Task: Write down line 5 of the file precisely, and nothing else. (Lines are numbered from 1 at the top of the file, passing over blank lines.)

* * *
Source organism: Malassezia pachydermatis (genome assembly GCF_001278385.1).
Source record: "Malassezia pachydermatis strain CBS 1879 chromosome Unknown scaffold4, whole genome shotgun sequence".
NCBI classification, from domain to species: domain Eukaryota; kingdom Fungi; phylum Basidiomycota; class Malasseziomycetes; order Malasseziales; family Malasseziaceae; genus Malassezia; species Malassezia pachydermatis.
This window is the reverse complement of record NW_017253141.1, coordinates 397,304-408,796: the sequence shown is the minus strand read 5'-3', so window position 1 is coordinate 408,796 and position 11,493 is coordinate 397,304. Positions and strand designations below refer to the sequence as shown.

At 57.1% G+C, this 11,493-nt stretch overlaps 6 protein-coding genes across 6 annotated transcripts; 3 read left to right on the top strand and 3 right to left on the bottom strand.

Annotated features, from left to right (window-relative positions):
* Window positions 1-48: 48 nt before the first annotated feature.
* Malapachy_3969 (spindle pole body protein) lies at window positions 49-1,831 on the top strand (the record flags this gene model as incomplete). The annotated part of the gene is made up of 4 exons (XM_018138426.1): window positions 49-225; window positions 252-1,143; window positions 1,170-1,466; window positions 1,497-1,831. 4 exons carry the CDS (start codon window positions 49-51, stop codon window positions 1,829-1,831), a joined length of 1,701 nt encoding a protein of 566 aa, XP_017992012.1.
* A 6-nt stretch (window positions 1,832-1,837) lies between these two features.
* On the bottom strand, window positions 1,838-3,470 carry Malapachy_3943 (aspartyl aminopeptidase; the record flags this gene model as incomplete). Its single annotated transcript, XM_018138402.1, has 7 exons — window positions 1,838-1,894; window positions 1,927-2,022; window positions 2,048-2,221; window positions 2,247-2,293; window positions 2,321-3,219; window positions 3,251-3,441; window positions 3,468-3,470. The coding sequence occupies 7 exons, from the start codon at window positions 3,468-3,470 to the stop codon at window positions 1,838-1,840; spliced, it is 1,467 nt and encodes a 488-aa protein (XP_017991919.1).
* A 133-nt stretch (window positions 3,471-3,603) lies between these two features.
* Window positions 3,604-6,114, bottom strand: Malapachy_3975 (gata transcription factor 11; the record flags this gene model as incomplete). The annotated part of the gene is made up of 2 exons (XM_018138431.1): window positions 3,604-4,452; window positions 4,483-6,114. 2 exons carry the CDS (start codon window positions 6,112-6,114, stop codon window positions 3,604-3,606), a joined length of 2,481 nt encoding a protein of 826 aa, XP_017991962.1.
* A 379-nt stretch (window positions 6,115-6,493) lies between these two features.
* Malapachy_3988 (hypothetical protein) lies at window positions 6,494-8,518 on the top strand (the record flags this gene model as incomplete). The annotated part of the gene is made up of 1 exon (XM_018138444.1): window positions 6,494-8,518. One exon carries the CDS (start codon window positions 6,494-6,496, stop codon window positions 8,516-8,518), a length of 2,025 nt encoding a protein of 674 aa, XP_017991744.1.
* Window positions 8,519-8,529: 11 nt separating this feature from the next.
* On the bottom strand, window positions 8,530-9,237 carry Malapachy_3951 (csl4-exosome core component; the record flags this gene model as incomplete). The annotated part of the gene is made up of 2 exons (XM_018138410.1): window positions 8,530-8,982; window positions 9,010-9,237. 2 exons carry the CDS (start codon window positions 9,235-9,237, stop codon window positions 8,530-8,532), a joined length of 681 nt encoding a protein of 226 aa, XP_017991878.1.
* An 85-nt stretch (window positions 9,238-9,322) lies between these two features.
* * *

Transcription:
At 57.1% G+C, this 11,493-nt stretch overlaps 6 protein-coding genes across 6 annotated transcripts; 3 read left to right on the top strand and 3 right to left on the bottom strand.